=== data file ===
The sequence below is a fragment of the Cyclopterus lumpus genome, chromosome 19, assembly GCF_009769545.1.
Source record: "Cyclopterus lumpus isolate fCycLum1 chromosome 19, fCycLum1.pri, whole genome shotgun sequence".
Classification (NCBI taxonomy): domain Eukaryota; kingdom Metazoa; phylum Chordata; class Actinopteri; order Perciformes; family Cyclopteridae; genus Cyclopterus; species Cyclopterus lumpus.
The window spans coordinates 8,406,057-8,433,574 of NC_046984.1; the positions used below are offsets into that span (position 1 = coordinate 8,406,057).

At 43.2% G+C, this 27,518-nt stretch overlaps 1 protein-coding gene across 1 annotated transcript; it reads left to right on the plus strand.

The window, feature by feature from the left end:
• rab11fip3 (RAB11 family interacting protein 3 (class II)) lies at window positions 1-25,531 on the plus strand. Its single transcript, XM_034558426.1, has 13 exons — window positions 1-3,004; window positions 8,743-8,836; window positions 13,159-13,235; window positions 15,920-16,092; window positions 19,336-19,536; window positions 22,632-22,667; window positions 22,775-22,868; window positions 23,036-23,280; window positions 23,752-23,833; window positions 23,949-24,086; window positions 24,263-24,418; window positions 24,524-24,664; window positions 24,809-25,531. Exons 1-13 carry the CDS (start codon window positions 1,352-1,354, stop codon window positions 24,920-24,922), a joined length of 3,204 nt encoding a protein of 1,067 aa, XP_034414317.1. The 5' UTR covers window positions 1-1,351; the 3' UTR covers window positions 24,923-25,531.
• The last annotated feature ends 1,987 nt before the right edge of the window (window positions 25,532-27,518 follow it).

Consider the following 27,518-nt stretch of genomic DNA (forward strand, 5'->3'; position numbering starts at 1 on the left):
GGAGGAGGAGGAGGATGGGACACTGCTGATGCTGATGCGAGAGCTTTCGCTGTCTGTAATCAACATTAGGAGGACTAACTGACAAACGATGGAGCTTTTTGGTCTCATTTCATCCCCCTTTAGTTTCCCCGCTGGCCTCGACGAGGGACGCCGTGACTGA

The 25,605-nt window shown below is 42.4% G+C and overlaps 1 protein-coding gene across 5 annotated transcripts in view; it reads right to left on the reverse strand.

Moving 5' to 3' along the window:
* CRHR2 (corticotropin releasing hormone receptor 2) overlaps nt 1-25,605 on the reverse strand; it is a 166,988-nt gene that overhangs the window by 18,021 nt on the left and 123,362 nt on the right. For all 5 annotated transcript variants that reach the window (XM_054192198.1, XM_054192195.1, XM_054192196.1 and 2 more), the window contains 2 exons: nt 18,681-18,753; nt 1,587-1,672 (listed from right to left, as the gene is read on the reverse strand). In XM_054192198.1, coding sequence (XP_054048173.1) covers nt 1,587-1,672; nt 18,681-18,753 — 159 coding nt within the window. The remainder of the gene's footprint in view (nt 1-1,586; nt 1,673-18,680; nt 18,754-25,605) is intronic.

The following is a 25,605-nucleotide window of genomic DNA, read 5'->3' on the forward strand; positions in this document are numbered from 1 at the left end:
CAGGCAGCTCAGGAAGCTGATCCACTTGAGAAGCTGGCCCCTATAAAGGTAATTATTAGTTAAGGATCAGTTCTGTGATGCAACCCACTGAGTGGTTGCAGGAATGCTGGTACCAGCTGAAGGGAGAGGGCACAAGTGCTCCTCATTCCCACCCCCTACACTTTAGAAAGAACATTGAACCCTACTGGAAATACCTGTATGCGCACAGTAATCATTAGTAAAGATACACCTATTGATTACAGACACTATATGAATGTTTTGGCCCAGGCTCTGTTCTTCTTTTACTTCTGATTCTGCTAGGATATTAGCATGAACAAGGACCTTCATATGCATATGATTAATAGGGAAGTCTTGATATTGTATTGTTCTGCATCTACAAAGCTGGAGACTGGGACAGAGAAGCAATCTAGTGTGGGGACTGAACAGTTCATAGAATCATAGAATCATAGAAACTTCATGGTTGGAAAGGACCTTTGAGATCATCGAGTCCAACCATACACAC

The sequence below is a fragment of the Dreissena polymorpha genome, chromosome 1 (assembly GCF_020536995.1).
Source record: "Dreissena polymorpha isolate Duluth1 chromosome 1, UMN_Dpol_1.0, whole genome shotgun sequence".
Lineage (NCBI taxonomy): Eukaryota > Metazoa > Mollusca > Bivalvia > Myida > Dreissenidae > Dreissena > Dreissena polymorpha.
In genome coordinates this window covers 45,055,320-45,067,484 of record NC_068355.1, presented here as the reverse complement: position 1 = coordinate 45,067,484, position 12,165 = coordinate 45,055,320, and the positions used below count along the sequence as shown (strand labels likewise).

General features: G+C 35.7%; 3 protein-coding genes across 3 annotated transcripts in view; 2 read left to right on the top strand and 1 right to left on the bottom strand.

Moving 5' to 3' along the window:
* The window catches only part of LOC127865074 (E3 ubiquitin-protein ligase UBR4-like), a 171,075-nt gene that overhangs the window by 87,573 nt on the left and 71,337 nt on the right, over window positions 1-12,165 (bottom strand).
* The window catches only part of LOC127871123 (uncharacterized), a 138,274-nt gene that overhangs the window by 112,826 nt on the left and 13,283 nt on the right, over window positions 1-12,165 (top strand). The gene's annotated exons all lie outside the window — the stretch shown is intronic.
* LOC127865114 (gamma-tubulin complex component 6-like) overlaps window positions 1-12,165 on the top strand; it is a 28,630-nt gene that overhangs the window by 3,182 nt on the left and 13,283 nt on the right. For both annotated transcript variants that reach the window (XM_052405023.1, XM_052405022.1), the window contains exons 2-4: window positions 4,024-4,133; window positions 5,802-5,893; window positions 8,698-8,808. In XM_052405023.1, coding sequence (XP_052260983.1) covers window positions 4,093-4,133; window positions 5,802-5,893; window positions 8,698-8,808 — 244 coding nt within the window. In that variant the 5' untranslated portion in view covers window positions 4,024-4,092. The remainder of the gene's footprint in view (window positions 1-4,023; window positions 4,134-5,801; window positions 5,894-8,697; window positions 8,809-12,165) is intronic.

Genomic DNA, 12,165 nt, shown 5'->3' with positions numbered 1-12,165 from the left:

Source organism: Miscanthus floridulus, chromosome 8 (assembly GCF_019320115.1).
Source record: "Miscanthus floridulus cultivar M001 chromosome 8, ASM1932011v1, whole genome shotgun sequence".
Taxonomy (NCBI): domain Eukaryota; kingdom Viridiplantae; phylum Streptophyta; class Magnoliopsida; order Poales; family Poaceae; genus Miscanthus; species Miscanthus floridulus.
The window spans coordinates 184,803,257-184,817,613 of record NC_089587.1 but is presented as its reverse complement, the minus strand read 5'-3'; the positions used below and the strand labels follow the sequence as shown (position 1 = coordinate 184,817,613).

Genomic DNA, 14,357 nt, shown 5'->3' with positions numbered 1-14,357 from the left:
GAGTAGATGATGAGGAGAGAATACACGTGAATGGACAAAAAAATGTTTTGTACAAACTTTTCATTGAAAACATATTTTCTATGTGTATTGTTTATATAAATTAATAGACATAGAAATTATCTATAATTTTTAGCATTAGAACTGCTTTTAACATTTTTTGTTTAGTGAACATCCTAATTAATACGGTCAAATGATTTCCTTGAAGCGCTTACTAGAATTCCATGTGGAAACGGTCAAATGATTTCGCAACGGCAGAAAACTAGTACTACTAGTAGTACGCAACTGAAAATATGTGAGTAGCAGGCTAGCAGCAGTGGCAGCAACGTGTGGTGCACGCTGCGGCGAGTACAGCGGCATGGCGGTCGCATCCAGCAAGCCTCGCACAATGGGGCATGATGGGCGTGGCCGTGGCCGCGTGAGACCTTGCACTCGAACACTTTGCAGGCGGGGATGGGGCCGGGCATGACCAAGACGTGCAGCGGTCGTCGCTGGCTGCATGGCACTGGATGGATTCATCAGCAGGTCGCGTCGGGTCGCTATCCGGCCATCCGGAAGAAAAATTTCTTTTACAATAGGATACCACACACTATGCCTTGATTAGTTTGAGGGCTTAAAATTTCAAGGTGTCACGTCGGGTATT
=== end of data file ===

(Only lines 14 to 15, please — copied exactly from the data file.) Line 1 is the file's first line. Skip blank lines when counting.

The following is a 25,605-nucleotide window of genomic DNA, read 5'->3' on the forward strand; positions in this document are numbered from 1 at the left end:
CAGGCAGCTCAGGAAGCTGATCCACTTGAGAAGCTGGCCCCTATAAAGGTAATTATTAGTTAAGGATCAGTTCTGTGATGCAACCCACTGAGTGGTTGCAGGAATGCTGGTACCAGCTGAAGGGAGAGGGCACAAGTGCTCCTCATTCCCACCCCCTACACTTTAGAAAGAACATTGAACCCTACTGGAAATACCTGTATGCGCACAGTAATCATTAGTAAAGATACACCTATTGATTACAGACACTATATGAATGTTTTGGCCCAGGCTCTGTTCTTCTTTTACTTCTGATTCTGCTAGGATATTAGCATGAACAAGGACCTTCATATGCATATGATTAATAGGGAAGTCTTGATATTGTATTGTTCTGCATCTACAAAGCTGGAGACTGGGACAGAGAAGCAATCTAGTGTGGGGACTGAACAGTTCATAGAATCATAGAATCATAGAAACTTCATGGTTGGAAAGGACCTTTGAGATCATCGAGTCCAACCATACACAC